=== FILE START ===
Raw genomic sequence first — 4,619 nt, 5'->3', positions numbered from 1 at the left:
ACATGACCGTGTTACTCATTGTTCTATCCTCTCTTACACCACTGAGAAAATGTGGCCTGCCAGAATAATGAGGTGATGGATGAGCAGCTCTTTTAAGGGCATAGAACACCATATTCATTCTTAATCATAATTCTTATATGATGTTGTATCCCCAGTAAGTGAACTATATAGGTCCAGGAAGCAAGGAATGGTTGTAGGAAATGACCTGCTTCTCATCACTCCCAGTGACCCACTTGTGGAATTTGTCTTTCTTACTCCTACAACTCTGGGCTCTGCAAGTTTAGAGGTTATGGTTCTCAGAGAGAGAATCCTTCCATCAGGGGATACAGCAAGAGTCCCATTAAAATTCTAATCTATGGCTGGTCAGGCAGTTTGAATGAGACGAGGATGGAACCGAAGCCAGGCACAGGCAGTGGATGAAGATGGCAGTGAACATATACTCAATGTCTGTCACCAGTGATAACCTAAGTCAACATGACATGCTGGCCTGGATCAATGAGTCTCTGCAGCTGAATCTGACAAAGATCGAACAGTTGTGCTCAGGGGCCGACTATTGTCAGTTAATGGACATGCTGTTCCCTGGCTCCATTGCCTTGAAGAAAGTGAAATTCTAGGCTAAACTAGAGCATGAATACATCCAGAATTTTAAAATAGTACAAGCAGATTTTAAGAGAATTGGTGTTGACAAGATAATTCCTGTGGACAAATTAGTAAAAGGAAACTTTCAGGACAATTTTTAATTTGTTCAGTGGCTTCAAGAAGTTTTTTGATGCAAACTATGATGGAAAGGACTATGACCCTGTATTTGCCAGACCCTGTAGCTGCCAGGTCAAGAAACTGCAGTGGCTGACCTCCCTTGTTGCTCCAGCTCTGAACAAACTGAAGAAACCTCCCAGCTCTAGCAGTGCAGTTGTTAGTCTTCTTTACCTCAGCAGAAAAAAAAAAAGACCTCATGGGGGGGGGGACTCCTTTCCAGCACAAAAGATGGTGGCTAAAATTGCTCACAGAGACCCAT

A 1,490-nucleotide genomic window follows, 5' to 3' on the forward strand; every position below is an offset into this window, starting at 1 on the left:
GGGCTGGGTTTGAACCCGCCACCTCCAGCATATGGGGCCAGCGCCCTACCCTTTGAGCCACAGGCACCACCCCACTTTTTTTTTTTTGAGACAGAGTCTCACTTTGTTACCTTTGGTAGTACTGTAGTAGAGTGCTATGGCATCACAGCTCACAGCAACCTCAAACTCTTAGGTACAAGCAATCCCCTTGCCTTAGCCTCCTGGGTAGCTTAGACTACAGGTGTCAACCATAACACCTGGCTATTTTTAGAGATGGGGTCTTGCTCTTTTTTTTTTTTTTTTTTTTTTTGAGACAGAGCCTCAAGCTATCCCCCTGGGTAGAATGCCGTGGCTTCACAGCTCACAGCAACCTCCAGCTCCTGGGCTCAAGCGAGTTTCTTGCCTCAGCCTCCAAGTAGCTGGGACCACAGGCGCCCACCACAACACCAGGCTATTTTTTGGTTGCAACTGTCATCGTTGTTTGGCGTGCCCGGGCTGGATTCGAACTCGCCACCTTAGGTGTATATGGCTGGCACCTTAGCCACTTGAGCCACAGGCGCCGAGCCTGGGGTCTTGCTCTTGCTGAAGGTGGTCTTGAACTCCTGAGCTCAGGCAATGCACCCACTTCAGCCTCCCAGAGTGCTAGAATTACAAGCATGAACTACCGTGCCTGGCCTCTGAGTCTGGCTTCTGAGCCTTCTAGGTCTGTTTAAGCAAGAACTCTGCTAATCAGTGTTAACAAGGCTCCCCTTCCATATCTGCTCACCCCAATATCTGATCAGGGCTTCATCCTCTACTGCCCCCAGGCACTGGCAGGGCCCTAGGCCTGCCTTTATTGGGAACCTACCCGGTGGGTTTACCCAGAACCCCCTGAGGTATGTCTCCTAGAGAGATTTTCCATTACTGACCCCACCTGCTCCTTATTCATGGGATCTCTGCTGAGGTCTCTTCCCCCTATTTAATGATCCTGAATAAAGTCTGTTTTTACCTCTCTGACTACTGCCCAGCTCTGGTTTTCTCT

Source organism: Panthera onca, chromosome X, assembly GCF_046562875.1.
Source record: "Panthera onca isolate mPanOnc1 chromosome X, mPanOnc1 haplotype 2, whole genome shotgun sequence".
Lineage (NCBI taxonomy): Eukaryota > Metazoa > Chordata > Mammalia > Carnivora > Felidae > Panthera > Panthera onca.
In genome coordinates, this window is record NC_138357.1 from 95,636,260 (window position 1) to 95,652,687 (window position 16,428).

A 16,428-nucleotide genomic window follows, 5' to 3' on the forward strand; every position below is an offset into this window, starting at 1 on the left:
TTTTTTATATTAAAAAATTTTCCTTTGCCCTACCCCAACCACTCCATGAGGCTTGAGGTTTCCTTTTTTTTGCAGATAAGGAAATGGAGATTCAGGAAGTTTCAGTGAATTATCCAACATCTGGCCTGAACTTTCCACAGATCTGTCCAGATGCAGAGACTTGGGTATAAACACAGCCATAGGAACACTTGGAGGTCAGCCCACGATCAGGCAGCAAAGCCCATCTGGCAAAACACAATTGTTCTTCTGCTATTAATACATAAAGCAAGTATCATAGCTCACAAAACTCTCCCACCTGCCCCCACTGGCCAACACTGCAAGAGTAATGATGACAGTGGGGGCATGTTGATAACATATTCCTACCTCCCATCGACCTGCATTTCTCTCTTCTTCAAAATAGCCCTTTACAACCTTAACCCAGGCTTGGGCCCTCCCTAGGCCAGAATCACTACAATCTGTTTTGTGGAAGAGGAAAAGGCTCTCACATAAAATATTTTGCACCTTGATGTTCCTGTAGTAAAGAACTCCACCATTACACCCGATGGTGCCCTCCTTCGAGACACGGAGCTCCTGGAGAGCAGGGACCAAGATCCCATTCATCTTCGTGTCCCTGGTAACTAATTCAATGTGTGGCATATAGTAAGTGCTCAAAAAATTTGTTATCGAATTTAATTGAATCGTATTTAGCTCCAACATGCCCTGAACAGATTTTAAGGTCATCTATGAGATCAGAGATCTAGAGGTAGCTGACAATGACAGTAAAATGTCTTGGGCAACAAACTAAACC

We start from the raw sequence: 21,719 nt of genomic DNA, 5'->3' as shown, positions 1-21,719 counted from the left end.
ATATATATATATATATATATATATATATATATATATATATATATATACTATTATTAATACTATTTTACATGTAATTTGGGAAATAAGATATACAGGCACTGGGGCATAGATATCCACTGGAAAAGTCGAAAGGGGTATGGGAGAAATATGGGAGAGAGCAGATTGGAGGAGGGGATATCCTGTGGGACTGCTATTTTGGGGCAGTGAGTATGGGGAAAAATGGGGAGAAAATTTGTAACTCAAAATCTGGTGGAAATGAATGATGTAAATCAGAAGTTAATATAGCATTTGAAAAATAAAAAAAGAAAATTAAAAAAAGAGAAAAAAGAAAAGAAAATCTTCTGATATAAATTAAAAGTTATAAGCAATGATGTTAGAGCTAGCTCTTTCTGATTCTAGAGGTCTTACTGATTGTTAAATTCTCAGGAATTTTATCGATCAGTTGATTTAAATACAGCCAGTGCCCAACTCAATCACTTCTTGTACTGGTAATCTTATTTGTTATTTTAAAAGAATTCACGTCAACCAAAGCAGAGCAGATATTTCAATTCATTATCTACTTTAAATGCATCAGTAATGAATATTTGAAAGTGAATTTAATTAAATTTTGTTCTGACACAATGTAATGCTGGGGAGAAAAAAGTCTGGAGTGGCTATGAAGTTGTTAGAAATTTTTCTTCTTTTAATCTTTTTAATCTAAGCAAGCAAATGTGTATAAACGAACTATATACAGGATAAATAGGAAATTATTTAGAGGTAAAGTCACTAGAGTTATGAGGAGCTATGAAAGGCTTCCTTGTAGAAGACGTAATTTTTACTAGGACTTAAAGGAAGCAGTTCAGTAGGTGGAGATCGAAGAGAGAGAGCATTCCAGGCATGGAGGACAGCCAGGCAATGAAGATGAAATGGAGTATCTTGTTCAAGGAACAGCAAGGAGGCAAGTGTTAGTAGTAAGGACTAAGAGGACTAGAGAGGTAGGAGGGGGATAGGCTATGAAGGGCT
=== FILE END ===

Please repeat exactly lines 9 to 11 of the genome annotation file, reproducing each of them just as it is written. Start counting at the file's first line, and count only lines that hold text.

A 16,428-nucleotide genomic window follows, 5' to 3' on the forward strand; every position below is an offset into this window, starting at 1 on the left:
TTTTTTATATTAAAAAATTTTCCTTTGCCCTACCCCAACCACTCCATGAGGCTTGAGGTTTCCTTTTTTTTGCAGATAAGGAAATGGAGATTCAGGAAGTTTCAGTGAATTATCCAACATCTGGCCTGAACTTTCCACAGATCTGTCCAGATGCAGAGACTTGGGTATAAACACAGCCATAGGAACACTTGGAGGTCAGCCCACGATCAGGCAGCAAAGCCCATCTGGCAAAACACAATTGTTCTTCTGCTATTAATACATAAAGCAAGTATCATAGCTCACAAAACTCTCCCACCTGCCCCCACTGGCCAACACTGCAAGAGTAATGATGACAGTGGGGGCATGTTGATAACATATTCCTACCTCCCATCGACCTGCATTTCTCTCTTCTTCAAAATAGCCCTTTACAACCTTAACCCAGGCTTGGGCCCTCCCTAGGCCAGAATCACTACAATCTGTTTTGTGGAAGAGGAAAAGGCTCTCACATAAAATATTTTGCACCTTGATGTTCCTGTAGTAAAGAACTCCACCATTACACCCGATGGTGCCCTCCTTCGAGACACGGAGCTCCTGGAGAGCAGGGACCAAGATCCCATTCATCTTCGTGTCCCTGGTAACTAATTCAATGTGTGGCATATAGTAAGTGCTCAAAAAATTTGTTATCGAATTTAATTGAATCGTATTTAGCTCCAACATGCCCTGAACAGATTTTAAGGTCATCTATGAGATCAGAGATCTAGAGGTAGCTGACAATGACAGTAAAATGTCTTGGGCAACAAACTAAACC

We start from the raw sequence: 21,719 nt of genomic DNA, 5'->3' as shown, positions 1-21,719 counted from the left end.